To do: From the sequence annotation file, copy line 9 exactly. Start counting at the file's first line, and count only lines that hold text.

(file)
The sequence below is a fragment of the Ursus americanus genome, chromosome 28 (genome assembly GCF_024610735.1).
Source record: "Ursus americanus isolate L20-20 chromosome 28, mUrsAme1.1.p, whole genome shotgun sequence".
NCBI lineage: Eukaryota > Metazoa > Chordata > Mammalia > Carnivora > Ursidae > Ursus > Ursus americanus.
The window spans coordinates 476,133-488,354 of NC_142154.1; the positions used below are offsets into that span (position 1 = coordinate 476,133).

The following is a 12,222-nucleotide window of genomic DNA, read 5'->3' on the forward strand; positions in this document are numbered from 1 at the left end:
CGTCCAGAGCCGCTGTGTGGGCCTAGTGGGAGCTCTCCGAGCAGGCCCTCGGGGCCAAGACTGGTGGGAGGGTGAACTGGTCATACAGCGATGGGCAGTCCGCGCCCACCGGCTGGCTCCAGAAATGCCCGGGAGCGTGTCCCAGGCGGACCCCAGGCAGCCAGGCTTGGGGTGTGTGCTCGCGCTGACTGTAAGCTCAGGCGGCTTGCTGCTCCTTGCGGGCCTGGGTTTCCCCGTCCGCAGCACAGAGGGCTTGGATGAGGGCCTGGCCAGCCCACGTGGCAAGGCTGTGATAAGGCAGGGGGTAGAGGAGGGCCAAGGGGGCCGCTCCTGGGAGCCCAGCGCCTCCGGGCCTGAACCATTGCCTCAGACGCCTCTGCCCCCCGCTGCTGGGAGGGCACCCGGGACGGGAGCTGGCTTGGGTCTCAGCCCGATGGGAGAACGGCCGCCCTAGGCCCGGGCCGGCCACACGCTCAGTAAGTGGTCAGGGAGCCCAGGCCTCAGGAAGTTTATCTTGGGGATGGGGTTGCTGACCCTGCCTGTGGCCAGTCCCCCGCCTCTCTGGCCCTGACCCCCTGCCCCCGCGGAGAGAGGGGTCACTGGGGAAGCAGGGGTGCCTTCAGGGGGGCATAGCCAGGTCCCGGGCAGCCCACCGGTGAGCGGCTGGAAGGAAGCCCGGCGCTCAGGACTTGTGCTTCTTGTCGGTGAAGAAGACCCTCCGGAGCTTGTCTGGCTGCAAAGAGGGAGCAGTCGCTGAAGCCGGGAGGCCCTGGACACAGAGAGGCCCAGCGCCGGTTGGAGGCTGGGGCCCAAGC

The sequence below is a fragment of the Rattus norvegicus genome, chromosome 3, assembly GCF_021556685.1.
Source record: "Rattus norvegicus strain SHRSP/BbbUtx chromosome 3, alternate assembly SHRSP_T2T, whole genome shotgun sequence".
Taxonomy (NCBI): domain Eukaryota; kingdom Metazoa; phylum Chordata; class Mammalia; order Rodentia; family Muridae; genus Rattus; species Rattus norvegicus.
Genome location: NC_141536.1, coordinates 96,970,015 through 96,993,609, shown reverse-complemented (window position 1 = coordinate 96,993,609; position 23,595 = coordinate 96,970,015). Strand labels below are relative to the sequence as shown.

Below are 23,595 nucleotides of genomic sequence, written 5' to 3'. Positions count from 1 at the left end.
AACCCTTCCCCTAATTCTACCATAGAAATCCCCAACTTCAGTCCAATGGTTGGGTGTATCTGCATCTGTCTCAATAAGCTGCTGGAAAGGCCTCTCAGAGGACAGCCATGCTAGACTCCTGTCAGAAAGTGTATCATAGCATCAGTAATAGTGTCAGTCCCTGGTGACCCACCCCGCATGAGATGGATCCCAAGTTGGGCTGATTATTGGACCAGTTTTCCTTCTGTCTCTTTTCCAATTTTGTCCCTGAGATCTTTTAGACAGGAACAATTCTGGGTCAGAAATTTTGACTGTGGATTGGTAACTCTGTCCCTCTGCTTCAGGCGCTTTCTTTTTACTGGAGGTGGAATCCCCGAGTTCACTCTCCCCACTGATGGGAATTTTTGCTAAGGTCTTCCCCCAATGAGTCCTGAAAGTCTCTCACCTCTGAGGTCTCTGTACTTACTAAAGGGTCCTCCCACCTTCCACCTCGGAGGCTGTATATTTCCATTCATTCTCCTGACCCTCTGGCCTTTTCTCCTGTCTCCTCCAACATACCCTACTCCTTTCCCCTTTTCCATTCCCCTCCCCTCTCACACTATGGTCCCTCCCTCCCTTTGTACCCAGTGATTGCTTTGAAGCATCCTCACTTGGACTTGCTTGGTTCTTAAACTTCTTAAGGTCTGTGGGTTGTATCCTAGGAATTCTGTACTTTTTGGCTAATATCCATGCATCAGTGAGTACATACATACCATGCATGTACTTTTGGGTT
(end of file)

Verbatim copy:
Taxonomy (NCBI): domain Eukaryota; kingdom Metazoa; phylum Chordata; class Mammalia; order Rodentia; family Muridae; genus Rattus; species Rattus norvegicus.